THE FIFTH COLUMN
In the first 30 seconds of the first episode of the first season of Game of Thrones nothing much happens. We see haggard horsemen behind an iron gate and then wait, with only the sound of their torches flapping in the wind, for said gate to open.
I watched that gate open all the way in 2013 for no other reason than I was out of sitcoms. The horses and the men walked down a corridor and out the other end where a wide shot showed them as three dots against a gigantic white wall of ice. I’ve not missed an episode since.
For the latest instalment I’ve noticed people dressed up as elves — are there elves in the show? — outside Nu Metro cinemas for a first showing. Diehard fans are staying up until the ungodly hour of 3am (I’m writing this on the day of the premiere) to watch the action resume with the rest of the world. And even though I’ve contacted my service provider to check the latency on my wi-fi connection (and he has confirmed that the “pings are stable”), I have no intention of doing the same. I will watch the first episode at a humane hour, possibly while the sun is still out.
Game of Thrones is storytelling on a grand scale. In his book, Aspects of the Novel, EM Forster writes that “[storytelling] is immensely old — goes back to Neolithic times, perhaps to Palaeolithic … The primitive audience was an audience of shock-heads, gaping round the campfire fatigued with contending against the mammoth or the woolly rhinoceros, and only kept awake by suspense. What would happen next? The [storyteller] droned on, and as soon as the audience guessed what happened next, they either fell asleep or killed him.”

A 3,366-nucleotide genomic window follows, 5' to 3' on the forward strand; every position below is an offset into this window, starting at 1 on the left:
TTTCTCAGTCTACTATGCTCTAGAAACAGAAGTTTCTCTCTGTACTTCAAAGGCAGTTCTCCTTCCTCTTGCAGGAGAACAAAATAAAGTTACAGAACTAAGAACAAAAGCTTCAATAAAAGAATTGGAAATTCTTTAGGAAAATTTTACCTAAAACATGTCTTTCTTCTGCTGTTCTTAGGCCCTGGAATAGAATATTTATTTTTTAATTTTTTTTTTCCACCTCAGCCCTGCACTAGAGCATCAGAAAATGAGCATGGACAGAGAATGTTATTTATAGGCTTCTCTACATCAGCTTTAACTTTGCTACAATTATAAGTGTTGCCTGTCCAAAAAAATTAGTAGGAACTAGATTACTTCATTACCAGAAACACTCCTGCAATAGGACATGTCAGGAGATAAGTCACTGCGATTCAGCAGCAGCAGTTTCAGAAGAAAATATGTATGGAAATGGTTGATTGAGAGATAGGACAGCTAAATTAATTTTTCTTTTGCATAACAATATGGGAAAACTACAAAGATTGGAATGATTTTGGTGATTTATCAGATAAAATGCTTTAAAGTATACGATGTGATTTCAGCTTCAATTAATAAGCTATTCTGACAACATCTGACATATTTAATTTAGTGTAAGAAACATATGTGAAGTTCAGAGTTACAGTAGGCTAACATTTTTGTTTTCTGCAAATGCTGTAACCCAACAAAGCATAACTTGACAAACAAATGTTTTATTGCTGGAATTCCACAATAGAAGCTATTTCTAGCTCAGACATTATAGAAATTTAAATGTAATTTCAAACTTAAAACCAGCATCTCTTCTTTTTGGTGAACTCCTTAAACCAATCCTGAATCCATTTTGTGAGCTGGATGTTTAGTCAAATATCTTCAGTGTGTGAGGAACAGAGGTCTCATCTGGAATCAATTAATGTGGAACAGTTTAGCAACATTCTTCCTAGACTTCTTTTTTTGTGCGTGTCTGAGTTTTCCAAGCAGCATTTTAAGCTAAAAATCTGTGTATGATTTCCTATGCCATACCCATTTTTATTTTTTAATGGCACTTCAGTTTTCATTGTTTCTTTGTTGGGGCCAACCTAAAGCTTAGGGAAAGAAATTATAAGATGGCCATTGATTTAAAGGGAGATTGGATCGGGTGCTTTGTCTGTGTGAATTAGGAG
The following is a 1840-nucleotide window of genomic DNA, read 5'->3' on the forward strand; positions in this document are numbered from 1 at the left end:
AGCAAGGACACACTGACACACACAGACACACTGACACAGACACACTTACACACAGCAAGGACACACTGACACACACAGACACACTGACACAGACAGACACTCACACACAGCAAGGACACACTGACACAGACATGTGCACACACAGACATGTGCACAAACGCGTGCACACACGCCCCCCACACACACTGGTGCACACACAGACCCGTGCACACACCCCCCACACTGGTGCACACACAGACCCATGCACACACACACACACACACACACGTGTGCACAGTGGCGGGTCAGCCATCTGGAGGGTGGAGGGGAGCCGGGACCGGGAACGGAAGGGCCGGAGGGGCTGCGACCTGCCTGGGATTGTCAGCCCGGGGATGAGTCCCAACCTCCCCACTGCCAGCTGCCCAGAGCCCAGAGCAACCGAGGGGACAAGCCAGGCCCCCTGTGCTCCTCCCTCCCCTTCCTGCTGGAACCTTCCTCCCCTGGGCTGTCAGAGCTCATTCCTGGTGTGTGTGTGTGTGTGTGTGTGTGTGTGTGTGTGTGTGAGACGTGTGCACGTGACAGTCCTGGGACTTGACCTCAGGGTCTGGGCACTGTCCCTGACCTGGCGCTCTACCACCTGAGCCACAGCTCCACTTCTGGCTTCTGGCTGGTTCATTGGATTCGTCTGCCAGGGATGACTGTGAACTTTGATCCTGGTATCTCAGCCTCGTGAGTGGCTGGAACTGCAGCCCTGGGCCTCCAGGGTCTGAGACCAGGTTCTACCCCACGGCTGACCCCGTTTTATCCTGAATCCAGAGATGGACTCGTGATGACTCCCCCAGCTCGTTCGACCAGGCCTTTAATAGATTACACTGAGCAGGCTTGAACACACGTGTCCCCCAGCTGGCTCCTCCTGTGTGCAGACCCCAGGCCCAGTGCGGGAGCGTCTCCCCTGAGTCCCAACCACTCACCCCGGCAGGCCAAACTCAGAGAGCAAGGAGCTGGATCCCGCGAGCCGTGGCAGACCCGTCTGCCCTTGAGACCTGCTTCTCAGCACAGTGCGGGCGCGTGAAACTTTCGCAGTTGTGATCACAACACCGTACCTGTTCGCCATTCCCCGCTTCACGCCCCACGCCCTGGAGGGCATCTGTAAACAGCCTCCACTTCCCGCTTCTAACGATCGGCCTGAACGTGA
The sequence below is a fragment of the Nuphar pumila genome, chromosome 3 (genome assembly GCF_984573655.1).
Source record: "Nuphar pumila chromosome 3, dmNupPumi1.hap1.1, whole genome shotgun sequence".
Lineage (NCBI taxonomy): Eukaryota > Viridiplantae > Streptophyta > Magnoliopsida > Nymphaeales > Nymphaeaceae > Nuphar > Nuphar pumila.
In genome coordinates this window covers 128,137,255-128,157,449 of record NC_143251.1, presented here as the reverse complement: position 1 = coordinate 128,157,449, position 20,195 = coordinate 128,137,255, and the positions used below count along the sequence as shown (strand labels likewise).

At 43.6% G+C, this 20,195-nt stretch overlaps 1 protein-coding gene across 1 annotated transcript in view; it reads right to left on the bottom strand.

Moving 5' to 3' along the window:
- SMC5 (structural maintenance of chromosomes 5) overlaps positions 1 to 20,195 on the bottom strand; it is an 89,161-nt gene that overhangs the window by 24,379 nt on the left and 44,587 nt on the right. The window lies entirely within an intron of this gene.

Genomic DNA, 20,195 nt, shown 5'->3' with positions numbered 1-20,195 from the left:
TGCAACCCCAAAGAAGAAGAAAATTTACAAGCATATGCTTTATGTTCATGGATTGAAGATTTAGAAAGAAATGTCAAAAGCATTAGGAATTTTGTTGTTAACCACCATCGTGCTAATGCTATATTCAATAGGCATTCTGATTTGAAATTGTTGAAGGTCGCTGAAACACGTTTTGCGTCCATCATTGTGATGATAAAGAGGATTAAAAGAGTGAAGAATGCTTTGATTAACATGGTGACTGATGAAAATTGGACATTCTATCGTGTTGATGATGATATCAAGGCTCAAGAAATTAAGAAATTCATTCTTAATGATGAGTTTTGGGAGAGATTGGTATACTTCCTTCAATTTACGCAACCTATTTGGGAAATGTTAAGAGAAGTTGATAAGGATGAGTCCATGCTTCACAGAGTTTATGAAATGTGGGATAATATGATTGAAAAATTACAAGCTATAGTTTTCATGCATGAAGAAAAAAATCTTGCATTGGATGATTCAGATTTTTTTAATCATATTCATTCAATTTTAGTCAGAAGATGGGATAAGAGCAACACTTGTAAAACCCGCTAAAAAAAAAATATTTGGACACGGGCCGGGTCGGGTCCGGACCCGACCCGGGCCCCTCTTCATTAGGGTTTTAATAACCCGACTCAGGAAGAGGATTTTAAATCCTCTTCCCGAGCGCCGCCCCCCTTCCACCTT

Running multiple storylines on a smorgasbord of made-up continents is one way the writers of Game of Thrones are keeping themselves alive. A total of seven kingdoms are vying for one throne, with fully grown — and loosely trained — dragons now also in the mix. Trouble is pushing in from the north, winter having finally arrived, the wall of ice scaled and partially melted by the walking dead (or is it the undead?) and a dragon gone rogue. There is simply no way of knowing what’s going to happen next.
I am extremely tired by nightfall, even more so after 9pm or, perhaps, in the medieval parlance, compline. After compline my fatigue contending with the mammoth task of getting through the day is all-consuming. By the time Game of Thrones is scheduled to air on Showmax (10pm), I’m asleep. That’s just the way I roll (or toss and turn) and no amount of suspense is going to change it.
It’s taken me a long time to get to this point — to reset my internal clock closer to that of the natural world. I’m not planning on staying up tonight or any Monday night to come. Do your worst, David Benioff and Dan Weiss. My evening routine is unsullied. Not for soccer or love or money did I stay up after 9.30pm in the past five years. It’s going to take more than an arrow here or a white walker there to keep me, a man fatigued by traffic and wi-fi pings, awake past my bedtime.
So, spoiler alert, most people predict the last season to be a “wild ride”. Meet you at the couch at about 10?